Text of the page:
How Beloved Local Businesses Got Their Names

Del's, Nick-a-Nee's, Iggy's: They all have tales to tell.
Seven Stars Bakery, Chip Riegel. Nick-a-nee's photograph courtesy of Stephanie Finizia. White Electric, Tom Toupin. Iggy's photograph courtesy of Iggy's Doughboys and ChowderHouse.

Lynn Williams, Seven Stars Bakery: “Before I settled on opening a bakery, I wanted to be a cheesemaker. I got a job in Timsbury, England, on a sheep and goat farm making cheese. I’d stroll over to the pub once in a while. I wrote to my parents (it was 1999, they didn’t have email yet) from the Seven Stars Inn, saying I was coming to Providence to open a bakery. The farm life was not for me, at least not dealing with hundreds of unruly animals! Seven Stars stuck — I could never think of another name.”

Tom Toupin, White Electric Coffee: “Eighty-five years ago, there was a small electrical shop on Broadway owned by Ed White — the White Electric Company. The shop changed ownership several times, moved from Broadway to Westminster, and has sold everything from electrical supplies to chainsaws and tractors and, since 2000, coffee.”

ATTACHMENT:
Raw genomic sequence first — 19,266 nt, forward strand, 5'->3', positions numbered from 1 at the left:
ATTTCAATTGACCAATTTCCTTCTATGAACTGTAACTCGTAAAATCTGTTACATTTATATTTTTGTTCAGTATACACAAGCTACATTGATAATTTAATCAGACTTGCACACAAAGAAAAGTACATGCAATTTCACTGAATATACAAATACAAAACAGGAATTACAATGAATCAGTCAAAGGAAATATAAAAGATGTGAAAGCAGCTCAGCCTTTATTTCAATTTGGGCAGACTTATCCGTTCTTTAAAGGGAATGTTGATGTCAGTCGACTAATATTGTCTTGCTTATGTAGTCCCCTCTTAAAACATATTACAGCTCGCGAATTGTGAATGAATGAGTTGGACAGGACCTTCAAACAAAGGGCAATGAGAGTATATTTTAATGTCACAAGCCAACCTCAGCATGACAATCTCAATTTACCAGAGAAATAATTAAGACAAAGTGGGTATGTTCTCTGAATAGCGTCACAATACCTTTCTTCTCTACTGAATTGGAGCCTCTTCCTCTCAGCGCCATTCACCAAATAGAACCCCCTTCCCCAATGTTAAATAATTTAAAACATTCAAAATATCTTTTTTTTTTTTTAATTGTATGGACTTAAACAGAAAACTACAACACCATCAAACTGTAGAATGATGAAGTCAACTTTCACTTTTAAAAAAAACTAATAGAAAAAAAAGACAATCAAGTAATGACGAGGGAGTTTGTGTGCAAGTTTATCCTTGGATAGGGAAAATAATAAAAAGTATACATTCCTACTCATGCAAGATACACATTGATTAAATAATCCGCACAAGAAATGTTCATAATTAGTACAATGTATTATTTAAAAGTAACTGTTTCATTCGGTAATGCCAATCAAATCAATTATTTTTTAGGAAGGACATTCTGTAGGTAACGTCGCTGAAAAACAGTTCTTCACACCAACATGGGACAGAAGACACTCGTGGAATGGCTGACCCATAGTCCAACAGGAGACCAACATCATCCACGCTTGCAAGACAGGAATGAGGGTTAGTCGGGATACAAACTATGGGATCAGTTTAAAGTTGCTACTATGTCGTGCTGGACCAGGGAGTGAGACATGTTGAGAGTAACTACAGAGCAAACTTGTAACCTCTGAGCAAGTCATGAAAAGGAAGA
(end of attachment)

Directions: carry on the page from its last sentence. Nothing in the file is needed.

Stephanie Finizia, Nick-a-Nee’s: “Nick-a-nee is a childhood name,” says the owner of the watering hole in Providence’s Jewelry District, which will celebrate its twentieth anniversary this month. “I couldn’t say Stephanie — it came out Nick-a-nee.”

Iggy’s Doughboys and Chowderhouse: Gus’s Food Stand opened in 1924 on Oakland Beach, a close-knit community of summer residents, in Warwick and was known for its hamburgers, pizza and doughboys. It thrived for more than six decades. Gaetano Gravino, an employee at Gus’s, bought the business in 1989 and put his stamp on the establishment. Gravino’s nickname was Ig, inspired by his license plate, IG-6, so his son, David, suggested the name Iggy’s. David and his sister, MaryAnn Soares, have run the popular Iggy’s (and a second location in Narragansett) since Gaetano’s death.

Del’s Lemonade: The roots of the business stretch back to 1840 in Naples, Italy, where Franco DeLucia’s father concocted a blend of lemon juice, sugar and ice (procured from snow that he stored in caves). Franco’s son, Angelo, devised a machine to perfect his grandfather’s frozen lemonade recipe and opened the first Del’s stand in Cranston in 1948. Angelo’s son, Bruce, expanded the “refreshingly different” operation from five Rhode Island franchises to international distribution — with the help of his daughter, Stephanie, who heads the Del’s spinoff, Francesca Enterprises International.